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Oklahomas crackdown on illegal immigration draws Texas lawmakers interest

By ROBERT T. GARRETT / The Dallas Morning News

OKLAHOMA CITY – Welcome to the nation's laboratory for a crackdown on illegal immigration. Last year, Oklahoma's Legislature passed, by huge margins, the nation's toughest law on illegal immigrants, making it a felony to harbor, transport, shelter or conceal undocumented immigrants.

This summer, the same law also will allow U.S. citizens to sue employers if they think they were fired in favor of illegal workers. Employers in the state say they already see the results: "A total lack of workers," said Doug Forrest, a Tulsa site-preparation contractor and golf course builder. "This is potentially sending our state into a recession."

Proponents of the law don't see such economic harm.

Meanwhile, some Texas lawmakers are already promising bills that mirror Oklahoma's House Bill 1804.

State Rep. Leo Berman, R-Tyler, said the Oklahoma measure has proved that even as Congress deadlocks on immigration, a state can protect itself against what he calls threats to public health and safety posed by a porous border.

"You don't have to round up 20 million illegal aliens," Mr. Berman said. "Stop the two free benefits you're giving them – free health care and a free education – and they'll go back across the Rio Grande."

Mr. Berman has introduced similar anti-illegal-immigration measures in the past but has been unsuccessful.

In December, Oklahoma Treasurer Scott Meacham said "some short-run pain" to that state's economy might occur, if reports of temporary labor shortages in construction, agriculture and oilfield services industries proved severe and long-lasting.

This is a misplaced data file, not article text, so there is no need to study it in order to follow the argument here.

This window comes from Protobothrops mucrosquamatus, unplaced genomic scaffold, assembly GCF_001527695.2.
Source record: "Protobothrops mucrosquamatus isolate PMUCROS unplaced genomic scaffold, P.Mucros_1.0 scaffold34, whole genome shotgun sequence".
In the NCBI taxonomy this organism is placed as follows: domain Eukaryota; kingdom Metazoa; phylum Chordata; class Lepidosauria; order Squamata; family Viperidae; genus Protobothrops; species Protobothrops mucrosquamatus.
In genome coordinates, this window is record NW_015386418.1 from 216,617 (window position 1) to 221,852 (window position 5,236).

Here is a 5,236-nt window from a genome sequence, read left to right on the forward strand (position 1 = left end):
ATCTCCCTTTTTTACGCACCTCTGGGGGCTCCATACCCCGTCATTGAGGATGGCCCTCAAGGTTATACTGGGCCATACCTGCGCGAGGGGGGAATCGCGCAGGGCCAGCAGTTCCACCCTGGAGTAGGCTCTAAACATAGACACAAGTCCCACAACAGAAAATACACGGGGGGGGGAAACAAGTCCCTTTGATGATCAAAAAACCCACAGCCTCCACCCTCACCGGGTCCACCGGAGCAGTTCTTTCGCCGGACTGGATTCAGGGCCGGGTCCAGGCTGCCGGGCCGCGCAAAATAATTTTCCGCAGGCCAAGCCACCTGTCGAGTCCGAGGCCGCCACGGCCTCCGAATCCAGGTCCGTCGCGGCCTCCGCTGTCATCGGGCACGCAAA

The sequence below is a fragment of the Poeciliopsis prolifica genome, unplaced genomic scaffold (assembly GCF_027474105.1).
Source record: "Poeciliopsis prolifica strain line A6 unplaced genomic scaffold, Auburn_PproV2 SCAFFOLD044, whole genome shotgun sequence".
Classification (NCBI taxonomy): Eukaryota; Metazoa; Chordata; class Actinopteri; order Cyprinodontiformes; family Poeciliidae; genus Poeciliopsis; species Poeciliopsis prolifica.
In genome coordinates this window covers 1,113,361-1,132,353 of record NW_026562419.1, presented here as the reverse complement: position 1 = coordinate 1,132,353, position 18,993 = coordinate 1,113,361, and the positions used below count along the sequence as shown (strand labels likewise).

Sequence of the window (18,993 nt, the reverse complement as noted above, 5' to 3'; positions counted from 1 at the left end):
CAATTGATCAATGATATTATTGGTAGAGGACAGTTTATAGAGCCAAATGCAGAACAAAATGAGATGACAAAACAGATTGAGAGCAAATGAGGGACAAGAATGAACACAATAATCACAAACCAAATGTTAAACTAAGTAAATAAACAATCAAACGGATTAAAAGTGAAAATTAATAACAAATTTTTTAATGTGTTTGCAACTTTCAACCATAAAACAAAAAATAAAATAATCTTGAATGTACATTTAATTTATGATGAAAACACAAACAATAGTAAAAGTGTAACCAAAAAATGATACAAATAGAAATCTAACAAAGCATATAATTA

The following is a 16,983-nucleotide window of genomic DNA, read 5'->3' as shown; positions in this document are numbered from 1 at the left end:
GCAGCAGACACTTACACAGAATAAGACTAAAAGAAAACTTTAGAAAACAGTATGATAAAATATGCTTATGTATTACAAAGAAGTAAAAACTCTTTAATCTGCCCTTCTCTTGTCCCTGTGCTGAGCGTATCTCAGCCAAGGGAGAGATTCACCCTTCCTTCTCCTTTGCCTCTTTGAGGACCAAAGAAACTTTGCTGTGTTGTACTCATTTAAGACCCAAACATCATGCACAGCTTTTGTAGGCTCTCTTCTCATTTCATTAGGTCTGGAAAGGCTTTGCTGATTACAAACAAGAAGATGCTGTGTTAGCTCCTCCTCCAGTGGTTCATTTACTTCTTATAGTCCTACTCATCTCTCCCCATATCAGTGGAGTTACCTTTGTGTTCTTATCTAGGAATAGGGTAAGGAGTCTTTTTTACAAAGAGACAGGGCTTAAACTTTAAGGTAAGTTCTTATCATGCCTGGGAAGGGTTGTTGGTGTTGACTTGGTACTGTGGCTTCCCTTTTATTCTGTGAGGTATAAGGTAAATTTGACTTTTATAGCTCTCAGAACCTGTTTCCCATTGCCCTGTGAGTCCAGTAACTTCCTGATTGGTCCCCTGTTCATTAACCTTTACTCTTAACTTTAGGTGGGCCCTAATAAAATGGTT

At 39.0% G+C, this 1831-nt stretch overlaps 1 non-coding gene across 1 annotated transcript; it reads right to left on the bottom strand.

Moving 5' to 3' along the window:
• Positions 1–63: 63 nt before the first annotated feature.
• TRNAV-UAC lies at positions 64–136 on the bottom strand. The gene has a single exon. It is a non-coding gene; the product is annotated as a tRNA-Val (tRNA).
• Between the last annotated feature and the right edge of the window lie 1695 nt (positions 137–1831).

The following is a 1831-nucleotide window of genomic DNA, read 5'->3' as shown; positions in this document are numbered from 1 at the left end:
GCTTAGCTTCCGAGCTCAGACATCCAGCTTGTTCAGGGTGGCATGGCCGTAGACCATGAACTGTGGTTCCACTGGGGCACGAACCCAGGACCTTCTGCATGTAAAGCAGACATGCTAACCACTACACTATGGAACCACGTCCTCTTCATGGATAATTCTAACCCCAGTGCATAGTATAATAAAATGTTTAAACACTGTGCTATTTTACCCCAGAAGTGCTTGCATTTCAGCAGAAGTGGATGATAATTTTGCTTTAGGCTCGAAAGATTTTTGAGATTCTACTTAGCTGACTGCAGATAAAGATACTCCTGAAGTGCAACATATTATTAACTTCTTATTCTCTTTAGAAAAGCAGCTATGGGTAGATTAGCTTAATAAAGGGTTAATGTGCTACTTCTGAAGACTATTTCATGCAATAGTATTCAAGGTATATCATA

On Wednesday, Meacham deputy Tim Allen said there's been no clear trend to sales tax collections. In October, they dipped below expectations, then hit an estimate on the nose in November, rose in December and flopped again last month. Mr. Allen said that while growth of income taxes has slowed, that could be in line with the national economy.

The U.S. Chamber of Commerce and several Oklahoma business groups recently sued to overturn the law, saying it improperly steps on federal government turf.

Only one group has tried to track the law's effects on population. The Greater Tulsa Hispanic Chamber of Commerce, after checking with schools, churches, and bus lines with service to Mexico, estimated that between 15,000 and 25,000 illegal immigrants have left Tulsa County since the law was passed.

According to the Pew Hispanic Center, there were between 50,000 and 75,000 illegal immigrants in Oklahoma nearly two years ago, with 20 times more – as many as 1.6 million – in Texas.

Jean Towell, leader of a Dallas group fighting illegal immigration, said she's spoken with five North Texas House Republicans who "are planning, as they said to me, to two-step with Oklahoma."

Two of them who could be reached Wednesday, Reps. Jim Jackson of Carrollton and Linda Harper-Brown of Irving, confirmed that they will be joint sponsors with Mr. Berman. A third, Rep. Jodie Laubenberg, R-Parker, said she hasn't seen particulars and won't commit yet, though she has "positive" feelings about the proposal.

However, Bill Hammond, president of the Texas Association of Business, said it would be "unfair to punish employers in Texas for the failure of Congress to act" on immigration.

"We would, of course, oppose any effort on the part of the Legislature to make immigration a state issue," said Mr. Hammond, whose group helped the GOP capture control of the Texas House in 2002. "It's a grave mistake for them to do so."

Rep. Rafael Anchía, D-Dallas, who joined forces with Mr. Hammond and others last year to quash bills discouraging illegal immigration, said this year's presidential race should discourage the Texas Legislature from following Oklahoma's lead next year. He said GOP voters rejected their party's hard-liners on immigration, U.S. Rep. Tom Tancredo, R-Colo., and former Massachussetts Gov. Mitt Romney. Also, 36 percent of Texas' population is Hispanic, compared with only 7 percent in Oklahoma.